Education has changed from a very hands-on approach that involved guided personal experience to a much more technologically-enabled format that involves research, and the use of theory.
Distance learning more specifically is a protocol for sharing information and instruction with students at a distance. Effectively, this always means ‘learning over the internet, but with a designated instructor or course material.’
Due to recent events, both students and teachers have altered their school year to include distance learning – mostly to keep faculty and students safe from the spread of contagions.
While higher education has been a first mover for having their learning programs include the use of the internet and technology, now high school and even more elementary education systems have been interested in developing their learning programs to include online-based learning.
This means that teachers have to get up to speed on how to teach in this new environment due to school closures.
The technology for making online learning work is surprisingly straightforward, and emulates the environment of the classroom quite well.
Devices like desktops, laptops, tablets, or even phones can capture video and audio inputs from users such as students or teachers, and then connect several of these users together to give them tele-presence.
This helps emulate the environment of doing in-person lectures – but there are a few actual improvements that this educational technology makes over traditional methods.
Have you ever had to read something more than once to really comprehend it? Do you always retain 100% of what’s said or shown to you?
If you are a normal human and not a living miracle, then the answer is a definitive and resounding ‘no’ to both of those questions.
Live lectures have a problem with that, because even well-intentioned students don’t have the ability to retain all of the course material as it’s presented. Even very effective note-takers generally can’t keep up entirely, or take more or less ineffective notes.
With online courses, the lectures are easily recorded and can be revisited at any time. They aren’t always recorded, but if there’s a follow-up email that provides research resources to students, then at least they always have everything covered in the lecture available to them. This is fundamentally an improvement over in-person lectures.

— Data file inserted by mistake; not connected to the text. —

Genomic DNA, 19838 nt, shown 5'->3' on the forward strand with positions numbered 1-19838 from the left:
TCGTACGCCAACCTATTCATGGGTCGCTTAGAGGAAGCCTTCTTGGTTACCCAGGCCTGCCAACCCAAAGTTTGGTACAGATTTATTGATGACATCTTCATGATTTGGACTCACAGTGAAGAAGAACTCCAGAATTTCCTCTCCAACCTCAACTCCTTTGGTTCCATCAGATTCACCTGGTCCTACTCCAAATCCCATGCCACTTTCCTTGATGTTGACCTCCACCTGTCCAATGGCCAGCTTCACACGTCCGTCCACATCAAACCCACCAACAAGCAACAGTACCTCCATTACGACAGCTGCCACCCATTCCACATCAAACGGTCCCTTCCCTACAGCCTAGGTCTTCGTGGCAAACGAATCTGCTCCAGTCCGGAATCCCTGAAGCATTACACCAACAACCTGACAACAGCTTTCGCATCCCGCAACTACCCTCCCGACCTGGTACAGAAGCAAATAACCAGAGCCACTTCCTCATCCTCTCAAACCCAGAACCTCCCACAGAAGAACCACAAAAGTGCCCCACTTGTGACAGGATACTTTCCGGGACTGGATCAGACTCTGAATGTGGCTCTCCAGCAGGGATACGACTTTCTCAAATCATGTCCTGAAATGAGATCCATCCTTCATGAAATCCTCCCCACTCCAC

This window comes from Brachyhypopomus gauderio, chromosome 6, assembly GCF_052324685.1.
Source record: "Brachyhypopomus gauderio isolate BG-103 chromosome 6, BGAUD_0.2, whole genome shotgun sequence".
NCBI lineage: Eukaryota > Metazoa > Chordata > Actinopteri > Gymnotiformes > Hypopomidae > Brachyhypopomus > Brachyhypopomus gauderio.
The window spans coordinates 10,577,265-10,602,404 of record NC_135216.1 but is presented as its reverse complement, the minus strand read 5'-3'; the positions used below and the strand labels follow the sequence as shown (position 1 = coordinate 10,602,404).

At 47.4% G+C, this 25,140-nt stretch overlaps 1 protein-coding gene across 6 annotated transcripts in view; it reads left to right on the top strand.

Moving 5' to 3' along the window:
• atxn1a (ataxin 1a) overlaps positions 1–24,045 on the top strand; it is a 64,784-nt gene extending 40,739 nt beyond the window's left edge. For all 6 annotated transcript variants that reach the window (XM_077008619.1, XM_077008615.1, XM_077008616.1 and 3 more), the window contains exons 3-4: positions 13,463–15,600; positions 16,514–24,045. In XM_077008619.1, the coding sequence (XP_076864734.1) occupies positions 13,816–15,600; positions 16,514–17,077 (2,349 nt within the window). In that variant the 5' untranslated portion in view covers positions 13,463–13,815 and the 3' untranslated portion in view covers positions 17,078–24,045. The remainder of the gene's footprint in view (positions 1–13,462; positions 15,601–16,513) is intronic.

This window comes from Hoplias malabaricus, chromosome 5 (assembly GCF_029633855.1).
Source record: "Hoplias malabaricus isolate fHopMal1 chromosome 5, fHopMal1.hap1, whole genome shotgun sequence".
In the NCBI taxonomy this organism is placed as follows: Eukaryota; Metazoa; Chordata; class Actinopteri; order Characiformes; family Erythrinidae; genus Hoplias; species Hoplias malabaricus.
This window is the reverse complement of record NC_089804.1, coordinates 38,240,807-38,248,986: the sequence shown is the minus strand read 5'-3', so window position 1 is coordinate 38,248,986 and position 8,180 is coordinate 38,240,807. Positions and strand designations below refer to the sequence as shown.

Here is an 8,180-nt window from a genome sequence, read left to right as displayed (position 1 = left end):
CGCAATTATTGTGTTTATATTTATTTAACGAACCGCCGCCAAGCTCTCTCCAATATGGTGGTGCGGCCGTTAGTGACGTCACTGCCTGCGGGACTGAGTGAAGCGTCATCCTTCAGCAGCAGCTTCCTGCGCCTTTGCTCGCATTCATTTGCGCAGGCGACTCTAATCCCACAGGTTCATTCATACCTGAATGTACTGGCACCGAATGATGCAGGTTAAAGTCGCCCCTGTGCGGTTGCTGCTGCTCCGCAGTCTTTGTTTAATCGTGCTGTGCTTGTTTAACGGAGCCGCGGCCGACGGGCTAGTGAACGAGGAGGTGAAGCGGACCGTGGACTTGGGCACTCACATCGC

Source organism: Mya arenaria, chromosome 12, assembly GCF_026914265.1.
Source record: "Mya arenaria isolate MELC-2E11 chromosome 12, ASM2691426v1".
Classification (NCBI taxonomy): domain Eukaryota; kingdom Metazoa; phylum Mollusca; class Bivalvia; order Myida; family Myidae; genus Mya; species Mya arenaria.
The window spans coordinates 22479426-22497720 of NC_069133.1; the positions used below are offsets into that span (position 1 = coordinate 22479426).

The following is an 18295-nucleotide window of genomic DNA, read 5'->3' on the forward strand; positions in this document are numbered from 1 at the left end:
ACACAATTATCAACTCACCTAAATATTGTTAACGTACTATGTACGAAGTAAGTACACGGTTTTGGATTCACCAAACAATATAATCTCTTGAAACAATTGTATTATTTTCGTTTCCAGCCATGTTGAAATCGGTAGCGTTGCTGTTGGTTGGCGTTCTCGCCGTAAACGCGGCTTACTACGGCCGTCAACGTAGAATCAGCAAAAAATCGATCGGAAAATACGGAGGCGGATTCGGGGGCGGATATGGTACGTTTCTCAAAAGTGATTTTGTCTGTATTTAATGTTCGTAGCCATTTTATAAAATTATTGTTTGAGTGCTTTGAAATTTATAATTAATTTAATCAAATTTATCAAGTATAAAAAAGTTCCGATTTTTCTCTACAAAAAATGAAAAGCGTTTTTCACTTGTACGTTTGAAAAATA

Here’s another improvement: What do you do with students who are being problematic? In person, moderation can take up a lot of class time and distract other students substantially.
Online moderation is extremely efficient. A global mute or kick or ban happens in about a second rather than taking several minutes to get a VP or principal to come escort a student out of a room should it come to that.
Another major improvement that comes with online learning is logistical costs. It actually takes a lot of resources to do centralized learning in a physical space. The transportation of students and faculty to an actual building – and then having to have a building is quite logistically costly..
Additionally, transitioning students from classroom to classroom several times a day, and feeding each and every one of them in sequence is a resource challenge. Invariably it takes up a large portion of everyones’ time in a day, so less time and attention can be directed towards research and self-development.
Distance learning doesn’t have these challenges, since generally both students and teachers attend these classes from their homes. There’s no transit costs associated with physically travelling to a building each day.
Since everyone is attending from their own house, online universities or individual classes don’t have requirements for real estate or land development & maintenance.
There’s also far less logistics challenge with lunch, and transition time between classes. Since the lectures can often really direct, and don’t have their own internal logistics costs such as students packing and unpacking, the classes actually tend to cover their course material faster than traditional classrooms.
The lack of need to allow for transition time for students – and the lack of a need for a lunch line – means that online courses are much, much more efficient with time than their traditional counterparts.
Most learning institutions have some game plan for handling school closures that will involve their choice of online video conferencing software. However there may be some flexibility for teachers to opt to use a software solution that offers free connection to students.
Typically this involves some sort of notification going out to parents and/or faculty as to what software specifically to use, and it will probably include some orientation or training material for faculty to digest.
From the student or end-user standpoint, these online learning systems are substantially less complicated to use, since they don’t have to administer the class. For students it’s a very straightforward process.
Faculty will usually have to schedule class times and manage notifications that go out to the rest of the class.
Each system is different but will have basic similarities of sharing ‘rooms’ with attendees, and having scheduled times for the attendees to connect to the rooms.